"For driving to, at night." A holographic message flashes in front of your eyes, as Soft-Core is transmitted electromagnetically to the brain. It's not hard to imagine My Robot Friend's (aka Howard Rigberg) vision of the future. Music is no longer purchased over a counter, accompanied by a nod of approval from an acne-prone muso that has been working at HMV for too long. No, if the New York-based Rigberg had his way, we'd all be law-abiding cyborgs and music would be life's one remaining illegal pleasure, an electronically-delivered drug of the future.
Like many depictions of the future, Soft-Core (at its best) has the dark isolationism of space or night as its canvass, onto which melodies and lyrical sentiments illuminate the frame like the neon of Blade Runner's opening scene. From my own slightly Ballardian point of view, these triggers of futurism converge most readily when driving at night, as the darkness meets the illumination of technology. And, appropriately, the road is the place of isolationism: the car a motive cocoon, temporarily detaching man from its organic environment as we travel from one world to another. Some of Soft-Core's better tracks successfully evoke this kind of futuristic transcendence, even if full engagement with the record depends on a little wilful mental persuasion of your own.
This, of course, has been a big part of My Robot Friend's shtick from the beginning. But Rigberg shouldn't still have to rely on the now slightly tiresome I-AM-actually-a-robot narrative trope. Frustratingly, he seems to think otherwise. During the Fischerpsooner-light opening track, 'Robot High School', the monotonal Rigberg is up to his old tricks: "Memorise the rules and learn to behave / but when I got to school I forgot, forgot / so they put me in a special class / where everybody is a robot, robot." Its generic electroclash climax – involving impossibly-tacky church bells – is completely forgettable.
Happily, and for the majority of the record, the sleazy bombast of electroclash makes may for the intimacy and minimalism of synthpop. Of course, tracks like the perfectly-crafted and deftly-romantic 'Misfits Fight Song' owe plenty to their forebears. Kraftwerk, Gary Numan, The Human League and Yazoo (Alison Moyet sings on 'Waiting') being the usual suspects. And while we're at it, Rigberg almost certainly borrowed his eccentric streak from Devo. Forgoing influence, 'Misfits Fight Song' is just a great pop track. And like the best pop, stands up to a lot of repeat spins.
'By Your Side' hits the same synthpop apex by underplaying everything it knowingly does so well, until its components coalesce as one perfectly-formed electronic love song. It doesn't take a musical sage to realise that Rigberg may have taken one or two jealous glances at the work of The Postal Service. Like Give Up, Soft-Core majors in subtlety. That's not to say the album doesn't have its madcap moments. 'Failure's' breakneck robo-speak climax, although probably lifted from elsewhere, is truly inspired.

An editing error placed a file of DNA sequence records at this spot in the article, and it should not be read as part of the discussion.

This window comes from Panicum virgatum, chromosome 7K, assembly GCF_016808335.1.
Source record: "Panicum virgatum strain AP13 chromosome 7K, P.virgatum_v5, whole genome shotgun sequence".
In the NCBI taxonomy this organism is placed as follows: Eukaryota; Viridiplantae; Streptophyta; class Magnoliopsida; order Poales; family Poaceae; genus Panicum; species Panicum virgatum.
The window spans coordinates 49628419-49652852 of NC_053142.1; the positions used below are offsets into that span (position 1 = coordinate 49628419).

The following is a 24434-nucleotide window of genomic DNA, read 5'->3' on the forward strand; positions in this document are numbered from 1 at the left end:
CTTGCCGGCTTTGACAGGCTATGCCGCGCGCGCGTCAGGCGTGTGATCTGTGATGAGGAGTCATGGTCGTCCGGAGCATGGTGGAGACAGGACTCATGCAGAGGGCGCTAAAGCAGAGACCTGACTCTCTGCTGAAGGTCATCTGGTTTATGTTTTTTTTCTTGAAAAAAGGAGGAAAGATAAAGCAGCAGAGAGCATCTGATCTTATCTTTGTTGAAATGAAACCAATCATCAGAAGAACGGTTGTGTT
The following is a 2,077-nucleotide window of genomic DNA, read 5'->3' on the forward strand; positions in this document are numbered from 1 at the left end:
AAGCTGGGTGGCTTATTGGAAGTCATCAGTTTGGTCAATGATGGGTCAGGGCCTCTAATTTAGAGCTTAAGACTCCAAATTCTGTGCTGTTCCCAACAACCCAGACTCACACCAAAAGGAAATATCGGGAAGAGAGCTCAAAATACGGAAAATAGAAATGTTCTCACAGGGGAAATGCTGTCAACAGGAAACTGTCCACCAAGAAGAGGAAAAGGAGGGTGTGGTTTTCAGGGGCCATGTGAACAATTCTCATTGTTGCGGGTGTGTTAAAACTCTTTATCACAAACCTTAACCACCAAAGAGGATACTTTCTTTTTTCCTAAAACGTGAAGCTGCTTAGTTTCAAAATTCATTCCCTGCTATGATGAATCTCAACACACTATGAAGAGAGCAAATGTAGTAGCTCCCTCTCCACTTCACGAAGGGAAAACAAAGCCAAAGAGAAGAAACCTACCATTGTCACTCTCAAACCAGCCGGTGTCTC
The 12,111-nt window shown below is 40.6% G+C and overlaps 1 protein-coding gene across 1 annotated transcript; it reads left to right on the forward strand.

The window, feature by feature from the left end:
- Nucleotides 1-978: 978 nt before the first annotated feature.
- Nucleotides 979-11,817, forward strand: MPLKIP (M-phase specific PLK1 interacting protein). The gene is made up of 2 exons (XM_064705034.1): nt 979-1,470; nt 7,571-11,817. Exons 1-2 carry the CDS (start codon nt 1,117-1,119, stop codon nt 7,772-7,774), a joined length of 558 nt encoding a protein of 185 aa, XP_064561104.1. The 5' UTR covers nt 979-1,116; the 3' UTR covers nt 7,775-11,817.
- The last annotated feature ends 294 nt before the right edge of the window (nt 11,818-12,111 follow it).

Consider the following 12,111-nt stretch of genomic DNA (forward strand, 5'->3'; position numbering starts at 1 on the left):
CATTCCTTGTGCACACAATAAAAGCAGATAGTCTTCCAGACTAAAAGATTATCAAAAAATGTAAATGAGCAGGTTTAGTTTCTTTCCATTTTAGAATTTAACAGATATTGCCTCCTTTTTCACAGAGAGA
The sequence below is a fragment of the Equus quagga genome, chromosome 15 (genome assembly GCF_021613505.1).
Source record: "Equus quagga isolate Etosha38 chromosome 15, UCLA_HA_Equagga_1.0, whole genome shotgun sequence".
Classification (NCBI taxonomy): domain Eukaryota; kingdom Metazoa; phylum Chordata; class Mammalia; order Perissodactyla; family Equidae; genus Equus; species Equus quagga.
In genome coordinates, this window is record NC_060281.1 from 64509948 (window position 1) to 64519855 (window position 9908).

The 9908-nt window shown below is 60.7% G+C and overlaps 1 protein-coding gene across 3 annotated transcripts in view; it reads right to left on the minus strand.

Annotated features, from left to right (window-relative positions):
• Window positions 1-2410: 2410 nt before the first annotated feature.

But it's Soft-Core's final triumvirate of tracks proper (not including 'Waiting', which is rather curiously given a non-Alison Moyet acoustic encore) that define it. Moreover, they illustrate Rigberg's newly-found musical maturity and speak of a vulnerability that actually helps Rigberg to free himself from My Robot Friend's conceptual restraints. 'Astronaut' is a drugged-up tug of war between the icy detachment of New Order and the opiate sweetness of The Cocteau Twins, while 'Mean' and 'Sleepwalkers,' which both evoke loneliness, play out their reclusive tendencies quite differently. 'Mean' is a forlorn and delicate expression of shyness – "Hanging out in your living room / I'm overcome by your sweet perfume / your fever's down but your eyelid twitches / and I can't sit down 'cause my heart itches / why can't I seem to say what I mean" – encased in something sonically more hopeful. 'Sleepwalkers' appears to be equally benign, until it gives way to more malignant forces. Rigberg sings: "It left us wondering / could it be happening / was it a trick of the dark?"
With Soft-Core Rigberg has tentatively moved one foot out of the robot suit and, as a result, has opened up a little. More to the point, he's captured some fine synthpop moments on this record, amid the throwaway fluff. Probably best to transmit them to your brain and go for a long night drive...
7Gideon Brody's Score